Cuttlefish first in the world to get electronic tags as researchers try to study them

October 2, 2012 | by | 0 Comments

British scientists have become the first in the world to learn more about cuttlefish – by fitting them with electronic tag.

Marine experts have fitted 100 of the enigmatic molluscs with the high tech tracking equipment to study how they live.

The expensive devices have been designed to unlock the ”secretive lives” of the common cuttlefish.

A cuttlefish with an electronic tag attached by researchers to its back

A cuttlefish with an electronic tag attached by researchers to its back

They can be found throughout the English Channel – but are extremely difficult to study in the wild.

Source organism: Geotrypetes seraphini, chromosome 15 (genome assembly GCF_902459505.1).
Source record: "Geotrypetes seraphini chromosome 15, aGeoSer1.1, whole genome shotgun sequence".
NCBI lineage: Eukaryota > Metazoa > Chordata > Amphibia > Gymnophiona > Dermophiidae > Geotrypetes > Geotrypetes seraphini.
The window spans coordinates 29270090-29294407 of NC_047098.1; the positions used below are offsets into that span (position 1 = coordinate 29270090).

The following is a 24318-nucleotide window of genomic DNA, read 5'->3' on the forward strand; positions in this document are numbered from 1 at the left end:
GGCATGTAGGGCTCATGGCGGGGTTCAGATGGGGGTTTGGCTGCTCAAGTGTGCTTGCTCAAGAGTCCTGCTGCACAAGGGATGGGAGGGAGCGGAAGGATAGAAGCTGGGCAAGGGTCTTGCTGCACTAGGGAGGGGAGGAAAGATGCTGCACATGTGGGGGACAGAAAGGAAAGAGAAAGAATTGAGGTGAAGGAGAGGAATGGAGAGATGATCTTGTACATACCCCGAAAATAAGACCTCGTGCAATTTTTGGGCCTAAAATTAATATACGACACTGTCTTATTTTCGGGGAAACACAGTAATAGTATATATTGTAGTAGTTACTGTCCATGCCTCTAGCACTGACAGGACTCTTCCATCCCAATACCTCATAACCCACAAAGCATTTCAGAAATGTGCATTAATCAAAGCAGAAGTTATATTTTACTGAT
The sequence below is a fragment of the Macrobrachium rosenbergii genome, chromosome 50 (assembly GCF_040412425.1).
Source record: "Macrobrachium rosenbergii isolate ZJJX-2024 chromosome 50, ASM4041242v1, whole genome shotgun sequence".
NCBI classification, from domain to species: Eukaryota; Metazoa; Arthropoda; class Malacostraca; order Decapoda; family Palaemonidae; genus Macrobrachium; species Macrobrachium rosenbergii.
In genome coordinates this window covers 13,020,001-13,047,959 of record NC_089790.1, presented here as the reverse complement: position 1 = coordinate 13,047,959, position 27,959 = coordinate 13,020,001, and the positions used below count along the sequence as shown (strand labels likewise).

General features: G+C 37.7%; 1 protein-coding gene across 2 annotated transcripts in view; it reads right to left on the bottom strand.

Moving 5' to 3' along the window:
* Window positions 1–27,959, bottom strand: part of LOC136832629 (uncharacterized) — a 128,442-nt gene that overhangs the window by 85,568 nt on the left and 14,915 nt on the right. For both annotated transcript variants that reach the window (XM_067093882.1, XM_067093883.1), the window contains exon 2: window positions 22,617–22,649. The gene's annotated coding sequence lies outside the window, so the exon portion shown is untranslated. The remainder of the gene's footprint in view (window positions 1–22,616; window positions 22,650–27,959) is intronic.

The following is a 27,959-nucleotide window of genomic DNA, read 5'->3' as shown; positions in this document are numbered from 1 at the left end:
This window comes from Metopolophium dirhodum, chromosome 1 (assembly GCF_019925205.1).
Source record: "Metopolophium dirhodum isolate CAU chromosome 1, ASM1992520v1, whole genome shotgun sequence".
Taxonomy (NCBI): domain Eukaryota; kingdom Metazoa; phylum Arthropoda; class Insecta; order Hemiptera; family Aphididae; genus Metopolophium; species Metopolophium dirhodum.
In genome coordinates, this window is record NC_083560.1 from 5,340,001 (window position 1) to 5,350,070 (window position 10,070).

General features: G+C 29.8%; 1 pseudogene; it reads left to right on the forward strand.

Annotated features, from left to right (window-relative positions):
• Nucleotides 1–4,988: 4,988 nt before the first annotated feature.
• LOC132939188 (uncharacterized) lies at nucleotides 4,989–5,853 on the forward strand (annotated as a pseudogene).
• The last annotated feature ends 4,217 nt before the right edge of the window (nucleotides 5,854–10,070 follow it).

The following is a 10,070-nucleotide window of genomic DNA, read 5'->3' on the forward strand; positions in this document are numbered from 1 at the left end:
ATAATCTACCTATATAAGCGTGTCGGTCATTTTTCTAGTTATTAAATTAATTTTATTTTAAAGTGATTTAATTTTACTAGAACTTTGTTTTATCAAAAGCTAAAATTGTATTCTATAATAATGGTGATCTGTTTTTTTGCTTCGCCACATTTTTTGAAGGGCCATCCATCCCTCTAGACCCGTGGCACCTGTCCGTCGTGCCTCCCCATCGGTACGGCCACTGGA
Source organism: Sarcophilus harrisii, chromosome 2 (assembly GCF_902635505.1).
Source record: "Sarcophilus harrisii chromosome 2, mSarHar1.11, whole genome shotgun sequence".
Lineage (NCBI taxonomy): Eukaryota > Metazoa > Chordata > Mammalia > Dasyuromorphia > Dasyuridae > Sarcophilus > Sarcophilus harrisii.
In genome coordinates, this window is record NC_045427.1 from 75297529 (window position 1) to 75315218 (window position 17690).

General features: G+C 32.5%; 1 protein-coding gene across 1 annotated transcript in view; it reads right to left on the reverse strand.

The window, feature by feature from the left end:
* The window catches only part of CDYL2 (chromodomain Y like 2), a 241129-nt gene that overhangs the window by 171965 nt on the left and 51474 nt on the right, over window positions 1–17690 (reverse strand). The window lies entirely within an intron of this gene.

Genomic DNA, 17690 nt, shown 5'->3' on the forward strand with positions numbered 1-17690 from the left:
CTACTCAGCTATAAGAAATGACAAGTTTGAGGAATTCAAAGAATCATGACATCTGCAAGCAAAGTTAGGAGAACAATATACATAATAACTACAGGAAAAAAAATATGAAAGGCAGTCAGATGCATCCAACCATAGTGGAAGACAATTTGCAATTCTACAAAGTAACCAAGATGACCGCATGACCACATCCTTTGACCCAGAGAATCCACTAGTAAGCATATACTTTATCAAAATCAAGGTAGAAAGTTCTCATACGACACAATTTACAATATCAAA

In particular, little is known about their migration in the autumn.

The creatures are famous for colour-changing skin and are known as “kings of camouflage”.

A group of 100 of the animals have been fitted with tags by scientists from the Marine Biological Association in Plymouth, Devon.

The data devices will also help researchers assess the impact that the fishing industry is having on them.

A spokesman for the association said: “This is the first time common cuttlefish have been tagged in the wild.

“The pressures on the creatures have increased due to increased fishing from Britain and France.

“We need to see where they live and where they spawn.”

Category: News

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